1. Idk what I’m doing, but ok, so I’m 19 years old, and I have been living my life with some problems that I try to explain, but can’t. At times I’ve wanted to do some things that I don’t want to mention, but I realize how I always overthink about anything that is not to big of a deal. (for some reason I’m shaking right now) My whole life I’ve been trying to go out and be heard, but I get too shy and feel down when I try. I’m always “on the low,” don’t talk much, always listening to music, by myself, rarely go out, can’t deal with strangers much or crowds. Have tried working as a server twice, but unfortunately got fired twice for the same reason (not showing up, calling “sick”) but went back to delivering. I just don’t know what to say. But I give what I can think of.

    1. Hi Nestor,
      I’m sorry to read about what you’re going through. You mentioned wanting to be out and about but being too shy. I’m wondering about something based on what you’ve written, but I’m definitely not trying to diagnose you. That would be wrong of me and impossible to do with just this little bit of information. Some of what you said reminds me a lot of social anxiety and, beyond that, something called avoidant personality disorder. “Shyness” exists on a spectrum with mild shyness on one end and avoidant personality disorder on the other. Avoidant personality disorder is like social anxiety on steroids. This article will tell you a bit more about this, and if it seems to fit, you can look up some more information: https://www.healthyplace.com/blogs/anxiety-schmanxiety/2014/03/social-anxiety-a-spectrum-from-shy-to-avoidant/ Intense social anxiety can be hard to overcome, but with patience and perseverance, things will get better. You can even have a job and a social life.

  2. I have my eyebrows bones little exposed within two weeks of over thinking for the left one it is old one the right eye brows bones it is exposed more recently .

    Is it cause by anxiety ?because I have many issues .

  3. I‘m only 21 but looking back i have always had negative thoughts, circeling in my head so fast its every second lately. I feel trappes in my head and the things I think about is actually always worrying about what other people think about me while I am actually doing stuff, I am thinking like that even about my friends and family. It is probably because Im insecure in general but lately the more I stop to think about it, the heavier the tboughts get. Its like my mind is constantly racing

    1. Hi Selina,
      A constantly racing mind — that is a really good description. Social anxiety and insecurity can definitely be at the root of this type of overthinking. And as you’re seeing, it can keep getting worse! The good news is that it can also get better. Have you looked into social anxiety? Perhaps starting by looking into information about this type of anxiety will be a great first step in reducing overthinking.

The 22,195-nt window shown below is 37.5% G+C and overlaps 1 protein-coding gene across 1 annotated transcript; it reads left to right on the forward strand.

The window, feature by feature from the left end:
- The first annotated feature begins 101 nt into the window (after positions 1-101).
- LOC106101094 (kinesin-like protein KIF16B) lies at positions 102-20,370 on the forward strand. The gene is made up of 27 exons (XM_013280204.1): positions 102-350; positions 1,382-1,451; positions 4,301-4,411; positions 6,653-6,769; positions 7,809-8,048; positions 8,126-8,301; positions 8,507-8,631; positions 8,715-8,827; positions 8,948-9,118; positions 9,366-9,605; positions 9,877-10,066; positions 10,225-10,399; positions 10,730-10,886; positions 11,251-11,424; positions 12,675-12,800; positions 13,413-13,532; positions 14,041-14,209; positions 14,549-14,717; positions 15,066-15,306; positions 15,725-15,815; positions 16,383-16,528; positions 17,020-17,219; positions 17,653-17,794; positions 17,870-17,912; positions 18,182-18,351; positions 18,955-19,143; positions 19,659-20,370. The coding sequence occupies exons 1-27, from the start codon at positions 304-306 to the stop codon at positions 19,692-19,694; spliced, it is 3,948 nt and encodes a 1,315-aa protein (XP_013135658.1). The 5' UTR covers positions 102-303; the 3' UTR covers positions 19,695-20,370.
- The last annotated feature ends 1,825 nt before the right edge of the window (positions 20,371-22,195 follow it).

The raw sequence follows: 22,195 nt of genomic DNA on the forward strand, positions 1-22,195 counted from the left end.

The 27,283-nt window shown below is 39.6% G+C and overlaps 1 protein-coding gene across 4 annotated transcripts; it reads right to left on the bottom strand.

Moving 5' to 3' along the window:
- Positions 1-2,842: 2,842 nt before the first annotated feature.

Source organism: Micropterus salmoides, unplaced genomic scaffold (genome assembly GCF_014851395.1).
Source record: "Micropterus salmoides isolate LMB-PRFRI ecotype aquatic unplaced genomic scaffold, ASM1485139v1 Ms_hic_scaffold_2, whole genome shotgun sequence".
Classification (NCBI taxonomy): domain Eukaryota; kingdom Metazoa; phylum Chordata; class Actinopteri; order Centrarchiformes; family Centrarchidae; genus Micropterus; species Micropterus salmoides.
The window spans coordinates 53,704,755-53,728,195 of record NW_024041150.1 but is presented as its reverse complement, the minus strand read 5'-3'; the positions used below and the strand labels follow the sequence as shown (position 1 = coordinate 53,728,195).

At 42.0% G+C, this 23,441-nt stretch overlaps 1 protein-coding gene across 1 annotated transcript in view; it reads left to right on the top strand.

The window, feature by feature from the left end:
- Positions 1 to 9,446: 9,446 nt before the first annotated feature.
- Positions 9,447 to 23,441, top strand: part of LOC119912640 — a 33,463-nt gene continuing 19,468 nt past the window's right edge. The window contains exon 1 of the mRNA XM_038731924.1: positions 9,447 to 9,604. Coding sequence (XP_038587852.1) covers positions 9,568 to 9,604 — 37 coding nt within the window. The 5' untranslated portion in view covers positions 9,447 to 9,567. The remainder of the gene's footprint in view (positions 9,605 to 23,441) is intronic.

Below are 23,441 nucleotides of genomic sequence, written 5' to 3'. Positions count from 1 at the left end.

4. Good video. Does a therapist notice anxiety and over thinking? Mine has never mentioned it. Only one has ever acknowledged the dissociation. But we never worked on anything to stop it. I get my Mental Health care through the Veterans Admins., in the USA, so I don’t think they are equipped to handle dissociation or to do therapy to help anxiety or overthinking. Sessions are usually 6-12 weeks apart 🙁

    1. Hi Trace,
      Some therapists do (and should) address overthinking. Others do not. I’m not sure what the VA policy is. If it’s possible to try a different therapist? Also, 6-12 weeks apart is a long time between sessions. Have you tried any self-help books about anxiety to work on between sessions? That might be helpful.

  5. Is it possible that such things are genetically passed? My mother has problem with anxiety. He never starts conversation with “how are you”, instead she says “is everything OK” assuming that it’s not and she wants me to prove her wrong. Why is that I always think obsessively about something even thought it’s already clear. to me? I For example I know that I still have time to do something, yet I worry it will be too late. Why is that I seek confirmation from many sources and even when I am sure about something I still have this kind of feeling “what if….”. I often ask the same questions and people get angry about it. It affects my relations with my girlfriend. She says I am obsessed and annoying. Then I worry…that I am too annoying and I keep asking her “am I not annoying you”. Then of course, she gets angry. It’s like I want to go somewhere in April and I know that I can make final decision in March but I feel like I have to do it now, I don’t know where this feelings comes from. I know it’s overthinking and anxiety. I keep telling myself “stop” or “it’s OK, you already know that” but it does not seem to work. What can I do? I can’t concentrate on everyday stuff, simple things.